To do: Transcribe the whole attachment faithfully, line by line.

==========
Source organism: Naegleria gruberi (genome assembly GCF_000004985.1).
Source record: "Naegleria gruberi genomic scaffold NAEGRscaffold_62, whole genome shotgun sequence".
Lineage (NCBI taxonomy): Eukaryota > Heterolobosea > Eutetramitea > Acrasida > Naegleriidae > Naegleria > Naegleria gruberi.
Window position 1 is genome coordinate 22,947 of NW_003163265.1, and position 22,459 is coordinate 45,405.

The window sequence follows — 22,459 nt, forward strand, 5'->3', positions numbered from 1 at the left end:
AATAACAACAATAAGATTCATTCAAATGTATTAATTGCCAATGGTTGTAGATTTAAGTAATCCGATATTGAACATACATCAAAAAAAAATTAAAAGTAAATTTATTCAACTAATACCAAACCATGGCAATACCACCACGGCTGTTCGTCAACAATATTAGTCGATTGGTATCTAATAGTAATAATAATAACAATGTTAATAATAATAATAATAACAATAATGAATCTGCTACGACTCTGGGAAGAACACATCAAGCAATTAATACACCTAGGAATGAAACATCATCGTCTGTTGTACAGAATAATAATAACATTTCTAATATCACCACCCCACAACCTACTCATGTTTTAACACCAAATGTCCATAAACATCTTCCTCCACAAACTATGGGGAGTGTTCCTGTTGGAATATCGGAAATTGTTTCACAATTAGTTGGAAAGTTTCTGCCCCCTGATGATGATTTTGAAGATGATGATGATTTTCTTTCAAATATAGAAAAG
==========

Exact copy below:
Source organism: Naegleria gruberi (genome assembly GCF_000004985.1).
Source record: "Naegleria gruberi genomic scaffold NAEGRscaffold_62, whole genome shotgun sequence".
Lineage (NCBI taxonomy): Eukaryota > Heterolobosea > Eutetramitea > Acrasida > Naegleriidae > Naegleria > Naegleria gruberi.
Window position 1 is genome coordinate 22,947 of NW_003163265.1, and position 22,459 is coordinate 45,405.

The window sequence follows — 22,459 nt, forward strand, 5'->3', positions numbered from 1 at the left end:
AATAACAACAATAAGATTCATTCAAATGTATTAATTGCCAATGGTTGTAGATTTAAGTAATCCGATATTGAACATACATCAAAAAAAAATTAAAAGTAAATTTATTCAACTAATACCAAACCATGGCAATACCACCACGGCTGTTCGTCAACAATATTAGTCGATTGGTATCTAATAGTAATAATAATAACAATGTTAATAATAATAATAATAACAATAATGAATCTGCTACGACTCTGGGAAGAACACATCAAGCAATTAATACACCTAGGAATGAAACATCATCGTCTGTTGTACAGAATAATAATAACATTTCTAATATCACCACCCCACAACCTACTCATGTTTTAACACCAAATGTCCATAAACATCTTCCTCCACAAACTATGGGGAGTGTTCCTGTTGGAATATCGGAAATTGTTTCACAATTAGTTGGAAAGTTTCTGCCCCCTGATGATGATTTTGAAGATGATGATGATTTTCTTTCAAATATAGAAAAG